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Published: Sunday, 12/25/2005

Toledoan remembers those who did not survive tsunami

BY TED WILHELM
SPECIAL TO THE BLADE
Ted Wilhelm, 33, a Toledo native and alumnus  St. Francis de Sales, and his wife, Natalie, 30, are in their second year as teachers at the American International School/Dhaka in Bagladesh. In a series of articles in January, Mr. Wilhelm, a freelance writer, described escaping the tsunami and the couple's struggles in Sri Lanka. The couple's son, Noah, was born after the flood. Ted Wilhelm, 33, a Toledo native and alumnus St. Francis de Sales, and his wife, Natalie, 30, are in their second year as teachers at the American International School/Dhaka in Bagladesh. In a series of articles in January, Mr. Wilhelm, a freelance writer, described escaping the tsunami and the couple's struggles in Sri Lanka. The couple's son, Noah, was born after the flood.
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It has been a year since the old Sri Lankan man, the chief patriarch at the family-run resort my wife and I had been staying at, was sitting quietly staring out at the ocean. He was leaning on a cane that was more ornamental than enabling. When the tsunami wave came, he was pushed backward and then dragged forward into the ocean, gone before there was time to wonder.

Each morning I had passed him while retrieving my breakfast. Now he was gone. Later, while sitting on a hill with other refugees, I would hear a death toll of 2,000 spit from a voice on a transistor radio. The crowd, circled about the radio, fell silent at the announcement of the death toll. In fact the tsunami of Dec. 26 - with beach resorts filled with Christmas vacationers - was to take 300,000 lives, and a year later, a void remains.

Still, this is not to dwell on the pain left by those who were taken. Instead, we can do right by their spirit and memory by recognizing the extraordinary efforts and miracles that have risen like a phoenix from the pyre of this dreadful environmental catastrophe.

I can only think that those missing would want to recognize the espirit de corps that brings honor to their memory. A year later, I remember the old man who had no chance at escape, and honor his life by bringing to mind the miracles that followed.

There are countless inexplicable stories or survival and tales of inspirational contributions that came to light after the tsunami. Conduct a rudimentary search of the Internet, and you'll come across stories such as that of the surfers from California who raised nearly $500,000 to rebuild the towns whose waters they'd braved in search of thrills. Or there are the monks from British Colombia who sold their temple for over $400,000 contributing the entire sum to the Canadian Red Cross for distribution to the relief effort. Even the Tamil Tigers, active rebels in Sri Lanka, quieted their arms to ensure peace in the aftermath.

Stories such as these are endless and should not be forgotten. Anymore it is hard to turn on the television or browse the papers without being bombarded by tales of worry, destruction, or fear. It is essential that we not loose sight of our remarkable capacity to carry on, to contribute, to hope.

Likewise, I have my own story. When my wife and I returned to our "normal" lives as teachers in Dhaka, Bangladesh, we found ourselves with little time for grief. A little plastic pregnancy-test stick boasting blue told us that we were alive, we were moving forward, and we were soon to be parents.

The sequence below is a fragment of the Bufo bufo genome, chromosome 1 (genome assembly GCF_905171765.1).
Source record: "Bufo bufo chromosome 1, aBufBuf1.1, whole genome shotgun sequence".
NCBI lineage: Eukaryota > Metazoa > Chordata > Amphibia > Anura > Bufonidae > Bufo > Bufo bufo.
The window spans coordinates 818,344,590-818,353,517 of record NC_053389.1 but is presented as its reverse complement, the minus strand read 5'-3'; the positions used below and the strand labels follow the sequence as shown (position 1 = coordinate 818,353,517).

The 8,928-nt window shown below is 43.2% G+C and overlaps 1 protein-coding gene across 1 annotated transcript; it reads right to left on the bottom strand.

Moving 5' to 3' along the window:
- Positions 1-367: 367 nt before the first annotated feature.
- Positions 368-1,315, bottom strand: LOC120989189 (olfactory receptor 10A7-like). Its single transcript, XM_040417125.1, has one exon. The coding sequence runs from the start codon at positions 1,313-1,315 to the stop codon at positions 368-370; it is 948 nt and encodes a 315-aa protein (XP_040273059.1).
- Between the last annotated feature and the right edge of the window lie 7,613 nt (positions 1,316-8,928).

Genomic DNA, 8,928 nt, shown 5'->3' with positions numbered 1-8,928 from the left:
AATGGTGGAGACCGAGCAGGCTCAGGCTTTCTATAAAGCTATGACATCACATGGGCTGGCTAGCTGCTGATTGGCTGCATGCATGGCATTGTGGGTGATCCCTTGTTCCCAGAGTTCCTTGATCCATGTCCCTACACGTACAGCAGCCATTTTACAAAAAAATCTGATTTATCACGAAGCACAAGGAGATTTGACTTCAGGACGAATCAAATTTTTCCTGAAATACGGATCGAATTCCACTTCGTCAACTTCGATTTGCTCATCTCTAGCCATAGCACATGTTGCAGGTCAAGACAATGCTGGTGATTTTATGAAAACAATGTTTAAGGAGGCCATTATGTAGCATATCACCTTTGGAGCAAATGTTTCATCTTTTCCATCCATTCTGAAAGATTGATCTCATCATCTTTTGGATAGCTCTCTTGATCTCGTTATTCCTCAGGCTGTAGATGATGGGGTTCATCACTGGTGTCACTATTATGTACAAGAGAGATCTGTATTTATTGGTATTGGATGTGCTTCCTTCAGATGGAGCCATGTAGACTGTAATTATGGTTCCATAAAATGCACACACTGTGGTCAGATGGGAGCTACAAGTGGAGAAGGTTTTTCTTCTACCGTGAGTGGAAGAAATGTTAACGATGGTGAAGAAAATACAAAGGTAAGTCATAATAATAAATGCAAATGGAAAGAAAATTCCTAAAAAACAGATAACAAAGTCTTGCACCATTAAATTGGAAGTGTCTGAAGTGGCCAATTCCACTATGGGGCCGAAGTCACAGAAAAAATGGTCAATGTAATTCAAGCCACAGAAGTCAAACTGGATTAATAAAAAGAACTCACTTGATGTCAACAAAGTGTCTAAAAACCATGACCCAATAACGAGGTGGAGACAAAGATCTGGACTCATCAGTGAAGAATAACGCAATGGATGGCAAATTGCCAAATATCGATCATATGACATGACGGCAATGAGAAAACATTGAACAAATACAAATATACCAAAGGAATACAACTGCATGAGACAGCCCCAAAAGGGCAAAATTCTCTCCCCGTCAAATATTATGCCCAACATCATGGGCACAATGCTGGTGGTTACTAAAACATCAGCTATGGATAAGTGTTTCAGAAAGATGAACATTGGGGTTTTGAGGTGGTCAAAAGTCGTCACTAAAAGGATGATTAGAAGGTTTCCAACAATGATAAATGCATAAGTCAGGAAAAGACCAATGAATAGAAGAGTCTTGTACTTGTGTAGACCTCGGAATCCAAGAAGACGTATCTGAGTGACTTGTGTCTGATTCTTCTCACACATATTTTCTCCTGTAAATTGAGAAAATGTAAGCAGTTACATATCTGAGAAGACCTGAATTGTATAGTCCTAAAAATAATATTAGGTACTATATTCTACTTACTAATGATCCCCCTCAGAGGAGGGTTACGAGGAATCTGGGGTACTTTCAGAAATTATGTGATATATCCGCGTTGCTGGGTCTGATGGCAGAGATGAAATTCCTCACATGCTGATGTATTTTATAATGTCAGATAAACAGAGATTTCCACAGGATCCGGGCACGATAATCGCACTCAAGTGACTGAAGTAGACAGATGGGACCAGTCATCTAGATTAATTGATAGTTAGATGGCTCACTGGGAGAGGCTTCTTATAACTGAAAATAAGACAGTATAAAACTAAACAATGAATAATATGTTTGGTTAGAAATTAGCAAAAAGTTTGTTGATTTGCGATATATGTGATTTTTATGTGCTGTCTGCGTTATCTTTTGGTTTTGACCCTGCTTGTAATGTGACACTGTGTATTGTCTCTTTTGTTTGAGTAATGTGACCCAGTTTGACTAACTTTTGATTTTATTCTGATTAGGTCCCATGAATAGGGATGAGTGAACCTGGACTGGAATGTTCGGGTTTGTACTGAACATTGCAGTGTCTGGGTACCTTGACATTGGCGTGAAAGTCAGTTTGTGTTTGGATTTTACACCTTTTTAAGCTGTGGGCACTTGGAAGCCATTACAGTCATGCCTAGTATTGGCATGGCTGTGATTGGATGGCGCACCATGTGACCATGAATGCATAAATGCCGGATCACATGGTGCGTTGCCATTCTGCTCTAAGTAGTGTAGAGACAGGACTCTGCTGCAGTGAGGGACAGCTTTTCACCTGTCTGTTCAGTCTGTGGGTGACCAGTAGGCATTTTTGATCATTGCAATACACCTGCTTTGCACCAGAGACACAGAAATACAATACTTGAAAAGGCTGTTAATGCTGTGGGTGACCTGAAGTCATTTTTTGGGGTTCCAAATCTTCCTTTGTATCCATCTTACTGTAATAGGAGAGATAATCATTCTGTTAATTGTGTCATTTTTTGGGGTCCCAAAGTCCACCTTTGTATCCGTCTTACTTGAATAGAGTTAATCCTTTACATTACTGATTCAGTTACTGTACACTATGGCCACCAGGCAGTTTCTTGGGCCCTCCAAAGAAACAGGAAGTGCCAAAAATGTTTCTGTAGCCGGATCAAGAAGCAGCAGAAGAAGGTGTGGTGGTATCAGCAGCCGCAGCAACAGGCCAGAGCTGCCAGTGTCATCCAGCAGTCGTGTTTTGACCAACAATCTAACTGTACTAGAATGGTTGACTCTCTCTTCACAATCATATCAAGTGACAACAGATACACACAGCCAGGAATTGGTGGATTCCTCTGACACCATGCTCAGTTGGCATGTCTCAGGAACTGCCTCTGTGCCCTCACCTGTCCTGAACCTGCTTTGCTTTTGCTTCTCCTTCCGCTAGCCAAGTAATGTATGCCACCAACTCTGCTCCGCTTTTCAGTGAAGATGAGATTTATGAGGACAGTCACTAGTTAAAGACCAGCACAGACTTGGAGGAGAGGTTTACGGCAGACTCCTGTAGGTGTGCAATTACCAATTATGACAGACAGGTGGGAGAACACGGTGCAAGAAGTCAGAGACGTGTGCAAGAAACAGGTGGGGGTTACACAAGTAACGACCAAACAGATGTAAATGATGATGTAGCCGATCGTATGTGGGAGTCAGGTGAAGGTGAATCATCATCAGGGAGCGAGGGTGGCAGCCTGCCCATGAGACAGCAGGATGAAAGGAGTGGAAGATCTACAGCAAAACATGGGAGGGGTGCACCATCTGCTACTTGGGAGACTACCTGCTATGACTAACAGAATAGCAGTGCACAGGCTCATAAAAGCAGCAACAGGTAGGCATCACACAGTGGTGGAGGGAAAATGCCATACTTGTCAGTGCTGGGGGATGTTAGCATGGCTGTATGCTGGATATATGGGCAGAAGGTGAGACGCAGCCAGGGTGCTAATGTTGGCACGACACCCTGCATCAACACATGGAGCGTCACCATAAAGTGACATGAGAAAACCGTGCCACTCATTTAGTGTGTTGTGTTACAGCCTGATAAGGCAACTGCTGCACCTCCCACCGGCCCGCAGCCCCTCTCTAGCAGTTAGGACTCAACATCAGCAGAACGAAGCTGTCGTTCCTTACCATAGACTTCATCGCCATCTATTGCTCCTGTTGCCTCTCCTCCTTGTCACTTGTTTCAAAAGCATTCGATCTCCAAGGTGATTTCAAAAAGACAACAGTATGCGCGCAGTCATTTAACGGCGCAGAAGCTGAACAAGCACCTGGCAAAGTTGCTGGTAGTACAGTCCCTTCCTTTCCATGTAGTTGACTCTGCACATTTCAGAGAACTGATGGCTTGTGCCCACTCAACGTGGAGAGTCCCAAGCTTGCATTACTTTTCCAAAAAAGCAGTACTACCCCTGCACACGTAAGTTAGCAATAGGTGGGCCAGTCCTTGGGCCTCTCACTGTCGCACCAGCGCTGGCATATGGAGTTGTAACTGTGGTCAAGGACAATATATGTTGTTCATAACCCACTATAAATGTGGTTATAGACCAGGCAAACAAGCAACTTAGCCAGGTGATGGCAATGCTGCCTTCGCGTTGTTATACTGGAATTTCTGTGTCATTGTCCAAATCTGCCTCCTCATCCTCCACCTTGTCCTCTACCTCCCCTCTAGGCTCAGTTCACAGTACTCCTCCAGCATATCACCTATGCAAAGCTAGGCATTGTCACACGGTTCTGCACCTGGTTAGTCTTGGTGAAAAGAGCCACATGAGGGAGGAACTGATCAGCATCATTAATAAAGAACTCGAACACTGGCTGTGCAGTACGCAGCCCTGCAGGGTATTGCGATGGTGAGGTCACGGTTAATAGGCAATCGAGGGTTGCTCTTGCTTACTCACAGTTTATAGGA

Of course, this was a moment for elation. Yet, at the same time, as we considered the papers and the news, and recalled the disaster that nearly took our lives, we wondered if it was right, bringing a life into this, at times, ugly world. Sure, maybe selfish, but please remember, but a month prior, we witnessed rampant death and destruction without the ability to change channels or turn the page. As our world was reshaping and our once infectious optimism was floundering, a blue stick gave us a peek at our fate, and remarkably, things looked amazingly bright.

I bring this up to recognize the indomitable spirit of the survivors who lived through the loss of family and friends to recognize our amazing human capacity to turn disasters into footholds and tragedy into temporary setbacks to be pushed through, over, and beyond.

When a colleague learned of our pregnancy, she was quick to share that it eased her pain to know that the soul of a dear friend lost in the tsunami would live on in new life. Her attachment to our baby, even through the earliest days of pregnancy, has been undeniable. It is a great honor to watch her move forwarded comforted by our gift of new life.

She has property in Phucket, Thailand. All that she owned was demolished. Recently, she explained that the most amazing flora is taking root about her property. Plants and fruits previously unknown to her area have made their way across vast distances, impossible waters, to bring new life to old ground.

Funny how it works, how from the flooded and downtrodden, miracles crest and leap, and how two wanderers bare-footing the sands of Sri Lanka lived to share their tale and welcome new life.

So, as for the old man who was lost before he could know, I can't help but feel that in one way or another, he lives on. In his admiration for the horizon, his patience to watch the tourist come and go, trampling a land he likely knew before there were roads, and in his toothless smile he shared with the children, his spirit lives on.

And for the rest of my days, when I peer into the eyes of my son, Noah, who was born on Sept. 22, I will remember the gift that life is, and the responsibility we all have to hold each other up, dry each other off, and help rebuild the smiles and hope that can never be diminished.


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